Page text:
Bandits will be able to Ambush people out of Fast Travel (this used to be a function of the now defunct hideout structure, but I think bandits can still do this). I also seem to remember mention of NPC monsters from nearby escalations possibly being able to do the same, but I could be wrong there (in which case, add it, GW! Another good reason to have a strong force of PvEers in your settlement: clear escalations from major highways!)
I hope there will be ways for settlements and/or POIs to affect fast travel in their areas.
FMS Quietus wrote:
I am not going to respond, because you already know that I was referring to T7V vs Pax as the 'rhetoric' I thought you brought in here (and yes I did use the word purposefully). There was a time of confusion when some believed the issue was simply a political battle between 2 large groups; I just wanted to point out that the evidence out there is to the contrary.
We do not want to derail this perfectly fine thread by bringing up the thread that shall not be named, right?
Like I said, I tried to keep the drama level low in my posts, but I anticipated a flare-up =/ Sorry for my part in dredging this up, all!
Editted to be better...
Ok so now I see my problem, after realizing which settlement icon was for Thod's friends... I actually thought the Emerald Spire was located in the strange swamplands between Z and Y!
I see now the 7 plains hexes between Golgotha and Thod's Friends must be the Emerald Spire. Thanks for clearing that up for me, sorry! Carry on...
I think you bring up some important points to think on, Calidor. I especially agree that the first impression is a big deal. I think I've only ever seen 2 reviews for MMOs after they have had some patches, and I didn't end up buying the games despite my interest because my buddies had already shunned them.
Ryan Dancey wrote:
I think that if I had seen Rust before we planned Pathfinder Online we might have risked a much more minimum game than we did. As it is, we're still pretty "minimum" compared to what most people think of when they think of an MMO, but there's a pretty robust game in there already. It's a long way more complex than Rust.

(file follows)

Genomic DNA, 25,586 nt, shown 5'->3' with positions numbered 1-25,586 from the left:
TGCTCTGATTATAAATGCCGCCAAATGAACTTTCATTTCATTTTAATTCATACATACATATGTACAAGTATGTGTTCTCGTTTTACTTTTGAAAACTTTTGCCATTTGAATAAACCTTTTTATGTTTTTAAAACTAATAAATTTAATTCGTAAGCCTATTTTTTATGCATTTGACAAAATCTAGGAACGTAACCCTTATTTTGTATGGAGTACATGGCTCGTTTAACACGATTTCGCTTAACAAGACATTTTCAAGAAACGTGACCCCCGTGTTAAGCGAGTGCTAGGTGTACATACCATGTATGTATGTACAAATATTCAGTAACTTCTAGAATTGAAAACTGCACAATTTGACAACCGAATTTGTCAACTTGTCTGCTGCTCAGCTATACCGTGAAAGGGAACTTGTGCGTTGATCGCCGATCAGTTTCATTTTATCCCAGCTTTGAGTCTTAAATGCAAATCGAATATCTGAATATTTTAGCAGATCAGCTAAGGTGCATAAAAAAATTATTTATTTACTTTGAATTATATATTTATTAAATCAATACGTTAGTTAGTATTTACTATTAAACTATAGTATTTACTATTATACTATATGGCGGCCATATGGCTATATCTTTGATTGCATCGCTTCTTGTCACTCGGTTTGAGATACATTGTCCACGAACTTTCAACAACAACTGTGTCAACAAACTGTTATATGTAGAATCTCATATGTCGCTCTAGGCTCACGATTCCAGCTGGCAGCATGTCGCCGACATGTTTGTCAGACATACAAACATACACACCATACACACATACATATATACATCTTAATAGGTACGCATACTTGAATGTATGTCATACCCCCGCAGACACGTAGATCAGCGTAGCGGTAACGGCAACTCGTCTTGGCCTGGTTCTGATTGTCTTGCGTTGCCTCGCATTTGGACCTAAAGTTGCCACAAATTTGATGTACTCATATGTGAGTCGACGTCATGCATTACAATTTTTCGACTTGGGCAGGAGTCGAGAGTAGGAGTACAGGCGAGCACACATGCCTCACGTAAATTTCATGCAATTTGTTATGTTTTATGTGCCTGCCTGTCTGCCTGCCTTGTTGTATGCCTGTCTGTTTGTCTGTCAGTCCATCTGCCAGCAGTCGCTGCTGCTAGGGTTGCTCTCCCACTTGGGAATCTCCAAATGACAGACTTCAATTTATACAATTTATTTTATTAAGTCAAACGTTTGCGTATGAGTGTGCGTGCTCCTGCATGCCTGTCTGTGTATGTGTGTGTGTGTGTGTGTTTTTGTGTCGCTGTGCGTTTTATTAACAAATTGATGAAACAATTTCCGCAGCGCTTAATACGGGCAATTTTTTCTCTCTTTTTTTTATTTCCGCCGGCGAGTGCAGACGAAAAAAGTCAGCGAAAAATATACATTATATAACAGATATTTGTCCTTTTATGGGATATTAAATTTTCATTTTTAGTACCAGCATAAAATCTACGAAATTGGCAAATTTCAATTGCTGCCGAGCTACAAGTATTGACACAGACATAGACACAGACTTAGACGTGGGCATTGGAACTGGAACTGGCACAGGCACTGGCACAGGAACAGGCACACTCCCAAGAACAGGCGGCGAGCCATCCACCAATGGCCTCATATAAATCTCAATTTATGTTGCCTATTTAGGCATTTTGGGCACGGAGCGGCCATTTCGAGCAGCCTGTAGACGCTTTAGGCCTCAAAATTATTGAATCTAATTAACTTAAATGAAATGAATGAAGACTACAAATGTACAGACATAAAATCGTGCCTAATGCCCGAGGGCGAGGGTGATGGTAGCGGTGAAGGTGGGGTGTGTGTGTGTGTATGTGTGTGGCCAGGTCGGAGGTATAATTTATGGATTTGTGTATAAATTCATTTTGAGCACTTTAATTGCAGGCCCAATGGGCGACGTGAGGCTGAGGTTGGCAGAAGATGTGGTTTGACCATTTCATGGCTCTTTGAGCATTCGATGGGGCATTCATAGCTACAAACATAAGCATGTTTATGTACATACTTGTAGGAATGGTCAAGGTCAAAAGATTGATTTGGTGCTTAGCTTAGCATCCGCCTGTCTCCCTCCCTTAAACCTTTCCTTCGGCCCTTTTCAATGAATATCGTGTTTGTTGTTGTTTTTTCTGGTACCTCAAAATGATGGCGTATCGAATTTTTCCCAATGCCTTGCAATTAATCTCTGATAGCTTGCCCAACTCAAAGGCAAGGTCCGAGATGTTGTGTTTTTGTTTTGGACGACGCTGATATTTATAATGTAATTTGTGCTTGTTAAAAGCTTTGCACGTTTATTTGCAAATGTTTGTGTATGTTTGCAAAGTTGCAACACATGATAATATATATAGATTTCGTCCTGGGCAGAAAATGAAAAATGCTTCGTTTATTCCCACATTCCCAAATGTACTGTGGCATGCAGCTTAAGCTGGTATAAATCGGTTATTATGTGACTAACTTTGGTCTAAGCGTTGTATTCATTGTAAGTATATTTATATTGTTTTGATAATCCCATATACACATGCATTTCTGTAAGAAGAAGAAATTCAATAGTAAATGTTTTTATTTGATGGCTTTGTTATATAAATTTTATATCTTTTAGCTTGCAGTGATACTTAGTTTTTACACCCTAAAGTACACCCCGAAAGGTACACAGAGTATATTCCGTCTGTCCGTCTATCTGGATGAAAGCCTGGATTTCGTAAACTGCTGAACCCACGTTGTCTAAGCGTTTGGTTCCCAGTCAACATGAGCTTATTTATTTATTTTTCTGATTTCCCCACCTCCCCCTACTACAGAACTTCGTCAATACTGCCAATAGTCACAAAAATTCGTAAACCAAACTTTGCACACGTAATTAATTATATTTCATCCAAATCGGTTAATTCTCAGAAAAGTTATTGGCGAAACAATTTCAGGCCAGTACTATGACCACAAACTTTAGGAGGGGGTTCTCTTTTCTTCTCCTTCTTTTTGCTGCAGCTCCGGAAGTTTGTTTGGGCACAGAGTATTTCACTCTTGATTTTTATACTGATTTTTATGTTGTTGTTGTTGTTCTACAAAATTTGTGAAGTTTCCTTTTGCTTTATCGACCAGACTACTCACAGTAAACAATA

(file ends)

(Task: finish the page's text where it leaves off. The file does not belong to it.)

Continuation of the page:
Of course, as you said (along with Morbis in the quoted thread), the subscription model adds another element to the equation.
Shane Gifford of Fidelis wrote:
I didn't see it that way; no worries. And I was doing likewise; simply trying to block the eye poke (scroll down to the first photo) =P
I was cringing while posting what I did because I was anticipating some would read what they expected to see and not what I wanted to communicate. I actually breathed a sigh of relief when I saw Morbis's post (before he edited to address mine). I recognize I should have made it clearer for those that specifically avoided that thread that Pax had non-Pax support; anybody that didn't avoid that thread certainly came away from it seeing that it was a very divisive subject for the community.
Indeed. I tried to keep my post short!
Like I said in my post, which you took care to quote, many people from T7V were 'pro-Golgotha,' so I find it difficult to perceive it as T7V vs. Golgotha.
The only large group that all came out on one side of the issue was Pax. Pax Aeternum, Golgotha, and Fidelis. As I said, those weren't the only people that held that position.
EDIT: And of course there were numerous people from all groups, large and small, that simply didn't voice their opinions, feeling it wasn't worth getting tangled up in the situation =P
It is my understanding that you begin using your Kickstarter play time when you activate your account to enter the world. I believe this was stated several times in various places, but unfortunately it was so long ago I can't remember where =P
So for me, depending on how Alpha looks at the end, I may wait a few months until more of the systems that I'm interested in have entered the game
EDIT: That's what I get for leaving my browser open for 13 minutes before responding ><
Putting name or other words with a crafted item is not minimum viable product and has resource and complexity issues. Look to be much later and may involve store. As an example, could more than one person use same label? How much more to have unique or sole user of a label?
Hmm, yeah maybe naming an item should be a store item. A player could purchase the ability to rename an item and send the name they want in for approval. That way they could charge $1 or w/e to cover the costs of having a goblin browse through a list of suggested names once a day to 'ok' them. Of course, a player should thread their named items to avoid losing them =)